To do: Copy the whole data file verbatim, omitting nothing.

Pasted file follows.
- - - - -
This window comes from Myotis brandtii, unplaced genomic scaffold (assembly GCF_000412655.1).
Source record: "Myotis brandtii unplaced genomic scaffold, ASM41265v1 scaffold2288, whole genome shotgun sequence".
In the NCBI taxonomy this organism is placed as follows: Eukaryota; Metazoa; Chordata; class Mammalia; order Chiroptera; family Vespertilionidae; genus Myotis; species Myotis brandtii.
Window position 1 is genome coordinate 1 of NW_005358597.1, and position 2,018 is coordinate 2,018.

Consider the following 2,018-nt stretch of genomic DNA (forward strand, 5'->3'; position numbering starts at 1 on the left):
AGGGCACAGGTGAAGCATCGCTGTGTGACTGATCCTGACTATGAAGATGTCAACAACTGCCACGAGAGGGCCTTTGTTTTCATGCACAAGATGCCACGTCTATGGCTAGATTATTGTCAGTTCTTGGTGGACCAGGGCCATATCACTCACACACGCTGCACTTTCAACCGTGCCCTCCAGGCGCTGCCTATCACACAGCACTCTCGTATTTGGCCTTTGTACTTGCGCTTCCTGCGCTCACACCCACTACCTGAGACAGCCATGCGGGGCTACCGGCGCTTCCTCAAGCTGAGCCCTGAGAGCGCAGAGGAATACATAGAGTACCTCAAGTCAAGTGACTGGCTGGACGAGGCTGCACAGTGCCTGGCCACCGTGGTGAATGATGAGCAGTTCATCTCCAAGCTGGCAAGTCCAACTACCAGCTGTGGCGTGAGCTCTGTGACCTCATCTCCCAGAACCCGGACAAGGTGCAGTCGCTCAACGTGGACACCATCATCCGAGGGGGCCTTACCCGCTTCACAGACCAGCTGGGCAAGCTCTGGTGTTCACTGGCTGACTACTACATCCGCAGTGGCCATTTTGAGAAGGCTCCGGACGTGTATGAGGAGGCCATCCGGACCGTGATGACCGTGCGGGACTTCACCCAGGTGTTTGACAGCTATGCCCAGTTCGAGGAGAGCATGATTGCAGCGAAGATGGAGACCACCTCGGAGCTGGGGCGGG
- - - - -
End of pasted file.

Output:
This window comes from Myotis brandtii, unplaced genomic scaffold (assembly GCF_000412655.1).
Source record: "Myotis brandtii unplaced genomic scaffold, ASM41265v1 scaffold2288, whole genome shotgun sequence".
In the NCBI taxonomy this organism is placed as follows: Eukaryota; Metazoa; Chordata; class Mammalia; order Chiroptera; family Vespertilionidae; genus Myotis; species Myotis brandtii.
Window position 1 is genome coordinate 1 of NW_005358597.1, and position 2,018 is coordinate 2,018.

Consider the following 2,018-nt stretch of genomic DNA (forward strand, 5'->3'; position numbering starts at 1 on the left):
AGGGCACAGGTGAAGCATCGCTGTGTGACTGATCCTGACTATGAAGATGTCAACAACTGCCACGAGAGGGCCTTTGTTTTCATGCACAAGATGCCACGTCTATGGCTAGATTATTGTCAGTTCTTGGTGGACCAGGGCCATATCACTCACACACGCTGCACTTTCAACCGTGCCCTCCAGGCGCTGCCTATCACACAGCACTCTCGTATTTGGCCTTTGTACTTGCGCTTCCTGCGCTCACACCCACTACCTGAGACAGCCATGCGGGGCTACCGGCGCTTCCTCAAGCTGAGCCCTGAGAGCGCAGAGGAATACATAGAGTACCTCAAGTCAAGTGACTGGCTGGACGAGGCTGCACAGTGCCTGGCCACCGTGGTGAATGATGAGCAGTTCATCTCCAAGCTGGCAAGTCCAACTACCAGCTGTGGCGTGAGCTCTGTGACCTCATCTCCCAGAACCCGGACAAGGTGCAGTCGCTCAACGTGGACACCATCATCCGAGGGGGCCTTACCCGCTTCACAGACCAGCTGGGCAAGCTCTGGTGTTCACTGGCTGACTACTACATCCGCAGTGGCCATTTTGAGAAGGCTCCGGACGTGTATGAGGAGGCCATCCGGACCGTGATGACCGTGCGGGACTTCACCCAGGTGTTTGACAGCTATGCCCAGTTCGAGGAGAGCATGATTGCAGCGAAGATGGAGACCACCTCGGAGCTGGGGCGGG